• Tim Widowfield
        2016-04-22 14:27:16 UTC - 14:27 | Permalink

        Damon: “Vridar’s attacks on Carrier”

        Oh dear. Let’s not be so dramatic. I have an issue with the misuse of a term. It isn’t an “attack.”

        Damon: “By the way? I never criticise Carrier. By criticizing Carrier too much, I feel that Mythicism, Vridar, will soon undercut itself, and destroy its own leading proponent.”

        Self-censorship is the worst kind of censorship. Let’s be clear. Vridar is not criticizing Carrier. I don’t know for sure what Neil’s position is. Tim (that’s me) is pointing out a problem with the use of the word Euhemerism.

        You seem to be implying that Carrier would turn on Vridar simply because we disagree on technical points. I believe he has too much integrity to do that. Besides, a good thesis can withstand scrutiny; what doesn’t kill it makes it stronger.

    • Tim Widowfield
      2016-04-22 14:31:01 UTC - 14:31 | Permalink

      ‘Any god who is worshipped before being distinctly placed in human history, and then is placed in history, as a human later deified, has undergone the process Euhemerus used, and has therefore been Euhemerized.’

      So how does this definition fit with “instant euhemerization”?

      • maryhelena
        2016-04-22 15:21:50 UTC - 15:21 | Permalink

        Well, Carrier like to have his cake and eat it as well. Same day or centuries later 😉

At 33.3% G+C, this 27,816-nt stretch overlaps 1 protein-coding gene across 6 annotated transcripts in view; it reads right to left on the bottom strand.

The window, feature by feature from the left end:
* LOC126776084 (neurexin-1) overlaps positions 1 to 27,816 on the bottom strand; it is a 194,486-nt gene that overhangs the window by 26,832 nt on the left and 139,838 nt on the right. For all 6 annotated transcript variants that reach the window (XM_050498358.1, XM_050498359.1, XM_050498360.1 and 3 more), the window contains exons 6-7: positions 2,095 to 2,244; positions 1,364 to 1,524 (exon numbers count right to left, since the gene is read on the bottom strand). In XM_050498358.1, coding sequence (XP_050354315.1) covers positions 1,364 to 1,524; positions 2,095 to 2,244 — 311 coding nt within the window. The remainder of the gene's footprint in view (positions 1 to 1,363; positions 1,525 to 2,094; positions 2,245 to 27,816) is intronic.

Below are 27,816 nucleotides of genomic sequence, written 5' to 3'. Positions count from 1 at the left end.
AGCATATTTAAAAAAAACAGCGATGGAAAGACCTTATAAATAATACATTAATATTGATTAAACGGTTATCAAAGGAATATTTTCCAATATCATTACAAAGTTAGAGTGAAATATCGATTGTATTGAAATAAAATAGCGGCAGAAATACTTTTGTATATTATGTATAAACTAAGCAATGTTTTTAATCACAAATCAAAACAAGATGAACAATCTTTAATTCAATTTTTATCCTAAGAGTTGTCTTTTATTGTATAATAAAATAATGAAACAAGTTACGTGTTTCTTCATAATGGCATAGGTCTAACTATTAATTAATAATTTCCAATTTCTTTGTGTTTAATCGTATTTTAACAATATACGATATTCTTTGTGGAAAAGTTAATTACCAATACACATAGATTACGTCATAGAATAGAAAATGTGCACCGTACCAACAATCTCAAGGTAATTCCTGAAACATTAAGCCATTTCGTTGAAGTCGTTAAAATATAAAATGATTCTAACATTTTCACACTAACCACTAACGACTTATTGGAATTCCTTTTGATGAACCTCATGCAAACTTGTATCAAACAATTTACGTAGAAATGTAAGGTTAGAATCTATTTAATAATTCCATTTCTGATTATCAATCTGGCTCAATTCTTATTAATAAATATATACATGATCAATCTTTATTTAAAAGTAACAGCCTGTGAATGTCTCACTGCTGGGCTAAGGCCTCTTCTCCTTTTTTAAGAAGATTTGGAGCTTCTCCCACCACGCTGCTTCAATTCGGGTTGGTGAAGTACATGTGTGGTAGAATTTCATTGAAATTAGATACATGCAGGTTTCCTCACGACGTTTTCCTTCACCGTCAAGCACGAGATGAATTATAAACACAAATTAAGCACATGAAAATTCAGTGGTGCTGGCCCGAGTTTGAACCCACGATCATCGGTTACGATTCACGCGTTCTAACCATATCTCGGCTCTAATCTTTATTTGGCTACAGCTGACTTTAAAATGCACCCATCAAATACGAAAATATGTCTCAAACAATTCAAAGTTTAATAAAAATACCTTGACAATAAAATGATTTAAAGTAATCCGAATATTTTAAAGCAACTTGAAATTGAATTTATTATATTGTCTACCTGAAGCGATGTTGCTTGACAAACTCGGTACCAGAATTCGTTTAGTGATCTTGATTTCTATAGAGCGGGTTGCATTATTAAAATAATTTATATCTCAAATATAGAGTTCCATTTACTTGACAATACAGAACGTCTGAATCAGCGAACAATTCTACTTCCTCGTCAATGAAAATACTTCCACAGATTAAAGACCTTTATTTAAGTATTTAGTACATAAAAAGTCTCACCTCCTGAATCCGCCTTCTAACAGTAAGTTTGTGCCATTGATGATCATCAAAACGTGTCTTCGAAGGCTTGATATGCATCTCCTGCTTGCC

How about this for the celestial demons also being euhemerized!

        OHJ: footnote: ‘See Carrier, Proving History, pp. 151-55. Mark’s euhemerization would logically transfer Jesus’ demonic enemies to earthly ones, leading to the allegory of internecine betrayal in the Judas narrative (where the whole world conspires to kill him: Romans, Jews and ‘Christians”)

        Methinks Carrier is tying himself up in knots with his Pauline celestial christ figure being euhemerized as the gospel Jesus.

        Thomas Brodie had no need of Pauline theology/philosophy when deciding for the ahistoricist position – the gospels are sufficient for that purpose. Paul, to my mind, is a red-herring as far as the gospel story is concerned…Rather than wasting time arguing which was first – Paul or the gospel story – we should be dropping this chicken and egg scenario and deal with the reality we face. Although they are related, the Pauline writings and the gospel story are two very different things; different things which need to be evaluated on their own individual merit.

        The gospels make a historical claim. A Roman agent was involved in the crucifixion of a man they labeled ‘king of the Jews’. That claim cannot be rejected by advancing a theory of a celestial christ figure being morphed into an invisible, mythological, ‘earthly’ man. The gospel claim has to be answered by a historical inquiry not a theological one.

        • Damon